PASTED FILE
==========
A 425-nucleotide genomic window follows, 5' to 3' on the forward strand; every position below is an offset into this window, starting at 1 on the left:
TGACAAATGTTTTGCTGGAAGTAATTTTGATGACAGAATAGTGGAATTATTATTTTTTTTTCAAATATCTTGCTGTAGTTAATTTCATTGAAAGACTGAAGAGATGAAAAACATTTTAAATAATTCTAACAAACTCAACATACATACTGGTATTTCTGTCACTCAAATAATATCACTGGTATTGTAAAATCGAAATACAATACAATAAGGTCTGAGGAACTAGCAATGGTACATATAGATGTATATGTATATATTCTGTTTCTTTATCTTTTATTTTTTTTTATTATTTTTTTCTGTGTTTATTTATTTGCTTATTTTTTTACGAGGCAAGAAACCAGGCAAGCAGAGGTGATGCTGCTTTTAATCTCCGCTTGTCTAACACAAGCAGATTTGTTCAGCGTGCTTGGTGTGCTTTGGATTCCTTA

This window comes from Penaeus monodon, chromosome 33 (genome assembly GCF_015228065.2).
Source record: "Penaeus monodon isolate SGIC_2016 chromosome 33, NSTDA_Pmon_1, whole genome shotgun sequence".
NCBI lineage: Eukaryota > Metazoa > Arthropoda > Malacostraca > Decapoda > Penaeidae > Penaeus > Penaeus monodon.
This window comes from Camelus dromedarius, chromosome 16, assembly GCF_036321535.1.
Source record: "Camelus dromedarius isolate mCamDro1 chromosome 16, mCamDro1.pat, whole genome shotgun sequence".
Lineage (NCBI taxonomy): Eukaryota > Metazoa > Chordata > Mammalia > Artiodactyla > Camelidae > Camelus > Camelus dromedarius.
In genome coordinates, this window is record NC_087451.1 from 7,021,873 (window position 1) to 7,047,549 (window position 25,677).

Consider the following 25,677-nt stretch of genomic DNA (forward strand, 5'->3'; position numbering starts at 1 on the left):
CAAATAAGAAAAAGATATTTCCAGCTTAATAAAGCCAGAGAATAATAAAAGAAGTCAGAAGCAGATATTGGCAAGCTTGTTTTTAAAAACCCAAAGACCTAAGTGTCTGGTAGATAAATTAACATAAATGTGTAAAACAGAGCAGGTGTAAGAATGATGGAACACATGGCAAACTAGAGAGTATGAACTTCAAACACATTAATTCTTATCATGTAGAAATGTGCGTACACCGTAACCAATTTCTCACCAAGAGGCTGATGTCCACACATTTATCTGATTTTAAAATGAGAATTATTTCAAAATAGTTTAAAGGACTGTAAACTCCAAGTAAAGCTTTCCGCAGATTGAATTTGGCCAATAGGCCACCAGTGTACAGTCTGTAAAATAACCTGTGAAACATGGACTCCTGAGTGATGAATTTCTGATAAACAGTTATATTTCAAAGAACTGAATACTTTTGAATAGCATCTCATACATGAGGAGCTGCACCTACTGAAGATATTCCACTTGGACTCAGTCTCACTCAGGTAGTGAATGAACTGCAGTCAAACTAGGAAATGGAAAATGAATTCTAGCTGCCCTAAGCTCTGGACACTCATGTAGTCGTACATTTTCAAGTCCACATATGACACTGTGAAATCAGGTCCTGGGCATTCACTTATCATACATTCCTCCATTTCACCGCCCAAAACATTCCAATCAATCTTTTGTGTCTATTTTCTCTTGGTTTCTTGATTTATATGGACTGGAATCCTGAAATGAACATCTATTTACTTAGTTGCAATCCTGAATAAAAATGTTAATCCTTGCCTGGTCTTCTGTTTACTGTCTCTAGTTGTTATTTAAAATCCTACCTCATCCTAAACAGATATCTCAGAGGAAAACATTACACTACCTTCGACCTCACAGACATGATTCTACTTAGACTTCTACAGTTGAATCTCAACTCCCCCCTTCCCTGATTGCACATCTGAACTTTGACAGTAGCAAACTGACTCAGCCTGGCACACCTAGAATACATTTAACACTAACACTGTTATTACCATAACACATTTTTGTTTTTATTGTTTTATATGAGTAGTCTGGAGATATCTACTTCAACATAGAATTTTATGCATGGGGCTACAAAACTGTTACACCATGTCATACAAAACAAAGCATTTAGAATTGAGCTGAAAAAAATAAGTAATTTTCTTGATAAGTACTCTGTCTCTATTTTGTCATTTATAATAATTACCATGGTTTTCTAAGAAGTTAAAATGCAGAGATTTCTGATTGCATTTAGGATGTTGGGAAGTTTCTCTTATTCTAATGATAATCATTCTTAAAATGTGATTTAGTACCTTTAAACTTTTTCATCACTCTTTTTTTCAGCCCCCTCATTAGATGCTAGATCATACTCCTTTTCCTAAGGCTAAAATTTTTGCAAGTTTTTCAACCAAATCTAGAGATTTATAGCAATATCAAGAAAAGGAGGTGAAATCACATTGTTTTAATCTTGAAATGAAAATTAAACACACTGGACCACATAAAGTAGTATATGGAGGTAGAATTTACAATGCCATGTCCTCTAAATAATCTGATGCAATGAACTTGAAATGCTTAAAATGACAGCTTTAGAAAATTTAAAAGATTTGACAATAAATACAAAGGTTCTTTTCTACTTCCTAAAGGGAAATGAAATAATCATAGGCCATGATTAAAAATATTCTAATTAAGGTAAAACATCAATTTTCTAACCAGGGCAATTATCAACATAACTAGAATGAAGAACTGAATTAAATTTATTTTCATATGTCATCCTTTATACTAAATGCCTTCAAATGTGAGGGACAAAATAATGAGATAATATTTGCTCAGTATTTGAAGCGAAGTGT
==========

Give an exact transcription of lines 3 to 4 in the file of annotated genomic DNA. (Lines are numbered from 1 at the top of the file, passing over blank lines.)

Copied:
This window comes from Penaeus monodon, chromosome 33 (genome assembly GCF_015228065.2).
Source record: "Penaeus monodon isolate SGIC_2016 chromosome 33, NSTDA_Pmon_1, whole genome shotgun sequence".